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Books for those in ministry organizations who desire to take their leadership, teams, governance, and ministry effectiveness to the next level.

07 Dec '14

Leaders who lose credibility by listening to their constituency

Posted by T.J. Addington
This is going to sound counter intuitive since we are all told to listen to those we lead. However, there are scenarios where listening actually hurts the credibility of a leader. Let me explain.

Most leaders know they have to listen to those they lead. So most do. However there are leaders who listen (because they have to) but have no intention of actually addressing the concerns of those they are listening to, even when it is a deafening roar. They can therefore say they listened but nothing was ever done to address legitimate concerns expressed leaving those who shared with even greater frustration than before they shared. It is a disingenuous listening because the leader has no intention of actually doing anything about what he/she heard but they can say, "I have heard all of you." The truth is that it was a disingenuous hearing.

Take a leader who introduces significant change without running process or building a consensus among those who will be impacted by the change. They can expect some push-back as change is not easy for people to deal with. But suppose they receive very significant push-back from people who are not known to be difficult or contentious. A wise leader would pay attention to that. 

When reasonable people - and many of them - are saying "this is not wise" good leaders listen. Dysfunctional leaders on the other hand will often say "talk to me," listen to the concerns and then ignore the concerns (after all they are not concerns to them) while saying "I have heard you." Now the offense is not only bad leadership in not running process and unwise change tactics but they have now minimized people who actually have valid concerns. The offence is now significantly greater than it was originally because those who shared their concerns to no avail now know that their leader frankly does not care. He/she plays the game but has an agenda they are intent on regardless of what others think.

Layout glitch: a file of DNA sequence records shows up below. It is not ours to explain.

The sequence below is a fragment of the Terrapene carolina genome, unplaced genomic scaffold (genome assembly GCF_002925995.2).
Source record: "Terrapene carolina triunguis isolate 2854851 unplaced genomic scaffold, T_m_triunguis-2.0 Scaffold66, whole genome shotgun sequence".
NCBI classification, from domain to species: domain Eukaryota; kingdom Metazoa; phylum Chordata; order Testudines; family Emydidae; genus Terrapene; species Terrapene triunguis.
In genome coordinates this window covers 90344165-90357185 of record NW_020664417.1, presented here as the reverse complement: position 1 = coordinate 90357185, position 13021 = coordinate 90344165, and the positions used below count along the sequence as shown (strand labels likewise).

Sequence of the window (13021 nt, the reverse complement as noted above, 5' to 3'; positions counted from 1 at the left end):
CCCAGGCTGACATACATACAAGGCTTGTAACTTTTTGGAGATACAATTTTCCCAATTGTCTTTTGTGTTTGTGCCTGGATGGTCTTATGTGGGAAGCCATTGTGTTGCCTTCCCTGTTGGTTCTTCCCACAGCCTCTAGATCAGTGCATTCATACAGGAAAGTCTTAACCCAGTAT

Let's take this one step further. Because the leader has encouraged people to share their concerns with him/her (while not intending to do anything with them), they now know who is not supportive of their decisions. Often, those who share their concerns are seen by insecure leaders like this as "malcontents," "difficult," or "problem people." Never mind these same people have been long time supporters and participants in the ministry. It is in these cases that one starts to hear a great deal about church unity and in extreme cases, church discipline (the Mars Hill story). Dysfunctional leaders are unable to deal with those who disagree with them and get in the way of "their way."

If one is going to listen to their constituency (which they always should), leaders must be willing to hear them and respond to legitimate issues where they can or should. To listen and ignore good advice - especially when it comes from reputable people and a large group of people is usually indicative of an insecure or even narcissistic leader who must have his/her own way. It is sad but happens all too often in the Christian community.

All of T.J. Addington's books are available from the author for the lowest prices and a $2.00 discount on orders of ten or more.